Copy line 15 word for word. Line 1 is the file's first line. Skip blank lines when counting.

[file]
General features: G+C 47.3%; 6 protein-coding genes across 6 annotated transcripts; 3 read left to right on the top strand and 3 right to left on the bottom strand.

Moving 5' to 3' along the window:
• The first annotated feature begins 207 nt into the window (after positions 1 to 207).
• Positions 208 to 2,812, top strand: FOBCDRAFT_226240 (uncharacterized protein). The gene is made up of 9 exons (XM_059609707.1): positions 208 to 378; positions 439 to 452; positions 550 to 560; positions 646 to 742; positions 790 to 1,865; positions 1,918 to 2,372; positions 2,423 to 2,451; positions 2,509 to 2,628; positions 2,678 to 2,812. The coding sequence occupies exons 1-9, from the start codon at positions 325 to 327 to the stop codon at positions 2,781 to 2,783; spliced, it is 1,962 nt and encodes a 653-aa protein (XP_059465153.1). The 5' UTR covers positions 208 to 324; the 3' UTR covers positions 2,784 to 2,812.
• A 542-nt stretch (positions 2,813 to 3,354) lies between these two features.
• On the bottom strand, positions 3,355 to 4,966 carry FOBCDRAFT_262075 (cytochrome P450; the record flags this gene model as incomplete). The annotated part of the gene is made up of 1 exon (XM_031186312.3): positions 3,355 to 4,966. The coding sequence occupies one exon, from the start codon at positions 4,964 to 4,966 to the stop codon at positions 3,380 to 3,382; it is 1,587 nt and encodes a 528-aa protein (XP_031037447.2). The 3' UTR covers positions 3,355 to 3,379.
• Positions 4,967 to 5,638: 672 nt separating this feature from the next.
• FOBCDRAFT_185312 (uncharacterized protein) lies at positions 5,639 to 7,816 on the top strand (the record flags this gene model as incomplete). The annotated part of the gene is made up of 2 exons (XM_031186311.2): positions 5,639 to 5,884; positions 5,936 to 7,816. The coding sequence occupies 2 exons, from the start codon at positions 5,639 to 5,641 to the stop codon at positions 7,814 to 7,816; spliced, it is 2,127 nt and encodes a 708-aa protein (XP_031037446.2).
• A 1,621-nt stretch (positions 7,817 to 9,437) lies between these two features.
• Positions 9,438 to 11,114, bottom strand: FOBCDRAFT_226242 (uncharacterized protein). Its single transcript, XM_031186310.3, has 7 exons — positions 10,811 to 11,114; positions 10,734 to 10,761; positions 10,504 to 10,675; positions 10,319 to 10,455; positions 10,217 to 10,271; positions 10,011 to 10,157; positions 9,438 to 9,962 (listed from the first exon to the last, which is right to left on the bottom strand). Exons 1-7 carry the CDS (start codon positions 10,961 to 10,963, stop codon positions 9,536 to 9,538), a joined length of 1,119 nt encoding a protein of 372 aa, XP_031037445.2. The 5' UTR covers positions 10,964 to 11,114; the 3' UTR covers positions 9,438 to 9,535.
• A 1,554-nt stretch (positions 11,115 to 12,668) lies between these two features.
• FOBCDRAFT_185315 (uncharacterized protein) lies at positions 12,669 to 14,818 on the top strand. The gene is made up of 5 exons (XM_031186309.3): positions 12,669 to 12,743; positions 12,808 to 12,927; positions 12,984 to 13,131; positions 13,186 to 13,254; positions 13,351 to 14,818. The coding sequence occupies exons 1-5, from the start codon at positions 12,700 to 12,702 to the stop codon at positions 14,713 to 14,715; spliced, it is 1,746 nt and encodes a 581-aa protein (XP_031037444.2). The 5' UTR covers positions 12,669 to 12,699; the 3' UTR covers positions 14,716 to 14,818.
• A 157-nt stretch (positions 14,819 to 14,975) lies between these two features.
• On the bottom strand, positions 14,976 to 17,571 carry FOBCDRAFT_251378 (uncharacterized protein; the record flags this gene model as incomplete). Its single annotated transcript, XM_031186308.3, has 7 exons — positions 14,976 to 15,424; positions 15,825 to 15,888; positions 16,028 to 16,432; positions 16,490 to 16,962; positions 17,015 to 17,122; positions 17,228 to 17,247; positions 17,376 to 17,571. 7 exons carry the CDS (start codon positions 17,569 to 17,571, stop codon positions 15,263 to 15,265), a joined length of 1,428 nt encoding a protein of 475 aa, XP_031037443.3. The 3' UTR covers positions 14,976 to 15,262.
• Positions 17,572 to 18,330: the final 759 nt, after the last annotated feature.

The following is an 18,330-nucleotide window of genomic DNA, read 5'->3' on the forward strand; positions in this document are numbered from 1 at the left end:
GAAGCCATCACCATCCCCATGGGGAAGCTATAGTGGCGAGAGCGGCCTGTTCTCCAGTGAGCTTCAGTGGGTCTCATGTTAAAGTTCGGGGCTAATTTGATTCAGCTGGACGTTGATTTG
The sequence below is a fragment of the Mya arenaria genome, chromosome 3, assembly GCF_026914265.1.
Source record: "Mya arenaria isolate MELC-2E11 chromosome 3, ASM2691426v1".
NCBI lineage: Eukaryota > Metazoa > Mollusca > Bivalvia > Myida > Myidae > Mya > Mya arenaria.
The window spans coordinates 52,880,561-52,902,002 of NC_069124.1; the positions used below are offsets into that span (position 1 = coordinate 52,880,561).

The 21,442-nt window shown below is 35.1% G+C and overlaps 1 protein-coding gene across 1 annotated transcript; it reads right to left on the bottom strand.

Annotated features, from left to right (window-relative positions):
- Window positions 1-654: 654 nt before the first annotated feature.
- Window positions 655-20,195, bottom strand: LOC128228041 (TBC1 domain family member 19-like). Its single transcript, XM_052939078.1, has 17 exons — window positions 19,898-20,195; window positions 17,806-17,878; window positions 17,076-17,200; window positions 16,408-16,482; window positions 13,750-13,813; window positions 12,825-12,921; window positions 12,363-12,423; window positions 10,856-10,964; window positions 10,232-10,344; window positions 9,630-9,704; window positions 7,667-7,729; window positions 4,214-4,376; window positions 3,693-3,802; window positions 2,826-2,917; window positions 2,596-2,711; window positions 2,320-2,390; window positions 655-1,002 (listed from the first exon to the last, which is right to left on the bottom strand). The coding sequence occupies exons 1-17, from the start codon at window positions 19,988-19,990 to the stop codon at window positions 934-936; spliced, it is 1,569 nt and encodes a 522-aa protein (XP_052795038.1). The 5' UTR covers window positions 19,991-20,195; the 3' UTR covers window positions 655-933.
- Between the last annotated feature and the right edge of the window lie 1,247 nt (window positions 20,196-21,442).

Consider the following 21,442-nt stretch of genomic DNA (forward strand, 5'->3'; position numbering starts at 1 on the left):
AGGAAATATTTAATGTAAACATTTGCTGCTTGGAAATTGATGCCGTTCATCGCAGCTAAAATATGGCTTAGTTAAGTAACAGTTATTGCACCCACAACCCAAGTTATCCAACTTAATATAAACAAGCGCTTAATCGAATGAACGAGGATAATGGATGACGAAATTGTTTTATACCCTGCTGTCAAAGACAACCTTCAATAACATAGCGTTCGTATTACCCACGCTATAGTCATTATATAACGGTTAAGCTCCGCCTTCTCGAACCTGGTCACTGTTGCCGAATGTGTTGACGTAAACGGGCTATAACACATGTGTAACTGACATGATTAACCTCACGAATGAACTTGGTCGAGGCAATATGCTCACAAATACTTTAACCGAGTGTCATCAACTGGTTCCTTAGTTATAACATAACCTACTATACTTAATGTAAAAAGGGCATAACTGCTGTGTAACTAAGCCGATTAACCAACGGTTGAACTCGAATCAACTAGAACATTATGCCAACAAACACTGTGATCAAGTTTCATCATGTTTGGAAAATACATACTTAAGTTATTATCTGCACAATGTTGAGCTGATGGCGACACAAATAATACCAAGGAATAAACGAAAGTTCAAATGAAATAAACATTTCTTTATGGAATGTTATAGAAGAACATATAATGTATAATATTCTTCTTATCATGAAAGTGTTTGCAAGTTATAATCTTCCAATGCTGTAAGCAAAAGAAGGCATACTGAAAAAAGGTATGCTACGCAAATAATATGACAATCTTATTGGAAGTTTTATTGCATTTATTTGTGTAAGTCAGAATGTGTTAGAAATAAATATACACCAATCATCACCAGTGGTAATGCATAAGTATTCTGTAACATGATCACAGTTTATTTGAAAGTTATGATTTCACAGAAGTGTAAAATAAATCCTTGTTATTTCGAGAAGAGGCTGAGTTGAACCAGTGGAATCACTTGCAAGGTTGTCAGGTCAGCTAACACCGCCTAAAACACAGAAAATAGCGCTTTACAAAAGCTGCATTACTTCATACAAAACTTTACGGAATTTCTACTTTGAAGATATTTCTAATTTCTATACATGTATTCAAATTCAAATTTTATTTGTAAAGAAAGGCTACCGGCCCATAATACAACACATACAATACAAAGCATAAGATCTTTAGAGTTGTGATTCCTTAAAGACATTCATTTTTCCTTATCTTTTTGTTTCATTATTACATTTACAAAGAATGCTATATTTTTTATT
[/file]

• Positions 17,572 to 18,330: the final 759 nt, after the last annotated feature.